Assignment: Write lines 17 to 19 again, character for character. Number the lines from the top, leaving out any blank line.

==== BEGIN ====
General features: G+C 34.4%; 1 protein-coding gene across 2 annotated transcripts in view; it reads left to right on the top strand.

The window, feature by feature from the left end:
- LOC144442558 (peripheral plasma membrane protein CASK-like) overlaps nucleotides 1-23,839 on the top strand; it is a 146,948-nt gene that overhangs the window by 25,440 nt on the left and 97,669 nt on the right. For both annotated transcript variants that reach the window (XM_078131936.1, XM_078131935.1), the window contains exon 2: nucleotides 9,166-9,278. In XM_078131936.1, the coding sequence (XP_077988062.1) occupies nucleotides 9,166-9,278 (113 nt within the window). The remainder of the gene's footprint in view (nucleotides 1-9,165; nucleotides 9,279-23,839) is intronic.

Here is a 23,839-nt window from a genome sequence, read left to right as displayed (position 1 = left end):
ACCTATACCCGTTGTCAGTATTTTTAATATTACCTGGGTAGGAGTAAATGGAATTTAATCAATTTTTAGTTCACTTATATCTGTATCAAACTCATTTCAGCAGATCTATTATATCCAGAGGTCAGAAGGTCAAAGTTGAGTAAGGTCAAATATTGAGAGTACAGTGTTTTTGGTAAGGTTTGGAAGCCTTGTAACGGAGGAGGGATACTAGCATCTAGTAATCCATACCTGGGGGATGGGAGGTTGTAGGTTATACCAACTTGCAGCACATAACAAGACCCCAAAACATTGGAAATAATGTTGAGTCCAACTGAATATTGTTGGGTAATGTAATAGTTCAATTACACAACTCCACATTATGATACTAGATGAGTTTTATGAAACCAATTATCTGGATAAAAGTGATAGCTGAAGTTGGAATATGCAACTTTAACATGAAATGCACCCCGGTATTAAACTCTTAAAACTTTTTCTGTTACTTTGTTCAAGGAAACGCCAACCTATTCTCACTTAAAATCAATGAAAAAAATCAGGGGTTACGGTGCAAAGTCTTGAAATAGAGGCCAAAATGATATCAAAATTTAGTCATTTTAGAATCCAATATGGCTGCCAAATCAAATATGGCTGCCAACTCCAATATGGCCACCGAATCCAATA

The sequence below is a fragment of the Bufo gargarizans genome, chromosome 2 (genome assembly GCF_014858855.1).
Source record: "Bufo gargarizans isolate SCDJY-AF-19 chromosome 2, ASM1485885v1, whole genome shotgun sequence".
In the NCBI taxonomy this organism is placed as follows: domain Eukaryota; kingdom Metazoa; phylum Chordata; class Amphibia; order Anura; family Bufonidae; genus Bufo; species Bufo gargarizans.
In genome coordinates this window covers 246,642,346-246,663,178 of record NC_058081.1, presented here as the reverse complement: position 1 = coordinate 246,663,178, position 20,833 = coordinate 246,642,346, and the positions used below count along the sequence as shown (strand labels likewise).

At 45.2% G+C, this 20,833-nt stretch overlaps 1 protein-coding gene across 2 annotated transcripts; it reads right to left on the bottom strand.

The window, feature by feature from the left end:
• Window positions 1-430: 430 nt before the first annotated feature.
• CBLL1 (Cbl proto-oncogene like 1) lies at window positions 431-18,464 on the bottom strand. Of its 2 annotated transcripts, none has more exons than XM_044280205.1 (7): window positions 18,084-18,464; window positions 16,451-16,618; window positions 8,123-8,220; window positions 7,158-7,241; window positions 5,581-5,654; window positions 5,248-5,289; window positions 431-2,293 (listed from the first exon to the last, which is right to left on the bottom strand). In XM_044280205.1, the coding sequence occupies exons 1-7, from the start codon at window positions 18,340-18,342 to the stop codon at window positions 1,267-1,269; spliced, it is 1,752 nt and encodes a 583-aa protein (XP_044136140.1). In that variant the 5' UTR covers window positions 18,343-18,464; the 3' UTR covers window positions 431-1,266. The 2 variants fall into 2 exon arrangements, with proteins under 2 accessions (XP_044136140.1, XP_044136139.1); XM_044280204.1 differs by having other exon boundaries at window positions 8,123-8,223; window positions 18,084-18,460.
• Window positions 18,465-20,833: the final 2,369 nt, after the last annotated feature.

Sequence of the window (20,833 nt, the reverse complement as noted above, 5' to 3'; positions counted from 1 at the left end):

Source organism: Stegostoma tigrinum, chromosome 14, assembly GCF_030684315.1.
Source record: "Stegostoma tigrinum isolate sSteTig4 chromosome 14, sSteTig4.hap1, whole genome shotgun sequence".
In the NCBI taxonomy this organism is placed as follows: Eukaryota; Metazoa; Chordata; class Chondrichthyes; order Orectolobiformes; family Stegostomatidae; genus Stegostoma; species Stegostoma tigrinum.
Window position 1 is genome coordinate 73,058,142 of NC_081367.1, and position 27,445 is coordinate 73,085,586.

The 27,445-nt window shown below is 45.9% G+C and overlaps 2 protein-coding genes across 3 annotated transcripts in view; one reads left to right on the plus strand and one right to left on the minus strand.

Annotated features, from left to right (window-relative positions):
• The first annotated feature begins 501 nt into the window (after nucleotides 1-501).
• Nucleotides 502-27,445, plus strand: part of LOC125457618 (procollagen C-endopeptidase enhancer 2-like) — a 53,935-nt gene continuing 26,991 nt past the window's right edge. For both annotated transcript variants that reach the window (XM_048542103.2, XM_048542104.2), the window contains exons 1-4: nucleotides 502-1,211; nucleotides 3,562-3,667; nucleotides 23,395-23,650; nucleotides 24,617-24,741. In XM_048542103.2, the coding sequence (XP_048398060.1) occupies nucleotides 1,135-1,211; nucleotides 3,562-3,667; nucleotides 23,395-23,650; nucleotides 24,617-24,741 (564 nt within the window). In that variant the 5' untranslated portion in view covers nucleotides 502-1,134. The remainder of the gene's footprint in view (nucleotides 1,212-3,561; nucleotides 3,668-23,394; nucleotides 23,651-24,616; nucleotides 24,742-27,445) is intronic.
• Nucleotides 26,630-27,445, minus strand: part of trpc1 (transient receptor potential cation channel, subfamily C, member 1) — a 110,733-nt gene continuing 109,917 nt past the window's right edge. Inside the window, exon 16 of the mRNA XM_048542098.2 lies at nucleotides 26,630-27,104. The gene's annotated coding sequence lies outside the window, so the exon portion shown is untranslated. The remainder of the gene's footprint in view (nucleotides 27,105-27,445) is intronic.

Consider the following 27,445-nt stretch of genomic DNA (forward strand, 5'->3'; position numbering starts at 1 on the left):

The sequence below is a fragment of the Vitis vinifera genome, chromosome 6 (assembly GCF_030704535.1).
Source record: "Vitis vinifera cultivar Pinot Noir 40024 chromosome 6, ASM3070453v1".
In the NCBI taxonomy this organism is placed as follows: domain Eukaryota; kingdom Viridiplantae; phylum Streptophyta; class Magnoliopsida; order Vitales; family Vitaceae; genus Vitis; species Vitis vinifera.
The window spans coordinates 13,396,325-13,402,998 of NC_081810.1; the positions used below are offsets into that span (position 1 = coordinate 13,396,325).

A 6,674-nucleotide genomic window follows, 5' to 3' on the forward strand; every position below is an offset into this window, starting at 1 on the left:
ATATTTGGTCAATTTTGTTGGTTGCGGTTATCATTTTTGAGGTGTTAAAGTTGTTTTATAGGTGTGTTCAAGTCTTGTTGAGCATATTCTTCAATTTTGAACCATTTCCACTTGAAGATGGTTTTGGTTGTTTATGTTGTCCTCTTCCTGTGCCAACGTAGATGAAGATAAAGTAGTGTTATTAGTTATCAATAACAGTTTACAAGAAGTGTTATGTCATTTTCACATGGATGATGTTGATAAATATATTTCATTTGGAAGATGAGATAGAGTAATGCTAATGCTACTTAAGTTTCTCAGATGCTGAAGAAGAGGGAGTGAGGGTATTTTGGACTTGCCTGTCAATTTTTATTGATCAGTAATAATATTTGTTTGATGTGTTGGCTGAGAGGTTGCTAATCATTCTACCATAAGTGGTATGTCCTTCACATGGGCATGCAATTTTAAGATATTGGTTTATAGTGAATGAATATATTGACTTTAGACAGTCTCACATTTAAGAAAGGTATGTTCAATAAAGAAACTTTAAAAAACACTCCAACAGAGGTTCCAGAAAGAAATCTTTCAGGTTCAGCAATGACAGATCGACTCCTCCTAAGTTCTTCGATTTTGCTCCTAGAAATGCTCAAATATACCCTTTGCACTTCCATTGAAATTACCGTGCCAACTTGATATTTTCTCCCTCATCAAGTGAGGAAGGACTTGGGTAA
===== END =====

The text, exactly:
Source record: "Stegostoma tigrinum isolate sSteTig4 chromosome 14, sSteTig4.hap1, whole genome shotgun sequence".
In the NCBI taxonomy this organism is placed as follows: Eukaryota; Metazoa; Chordata; class Chondrichthyes; order Orectolobiformes; family Stegostomatidae; genus Stegostoma; species Stegostoma tigrinum.
Window position 1 is genome coordinate 73,058,142 of NC_081367.1, and position 27,445 is coordinate 73,085,586.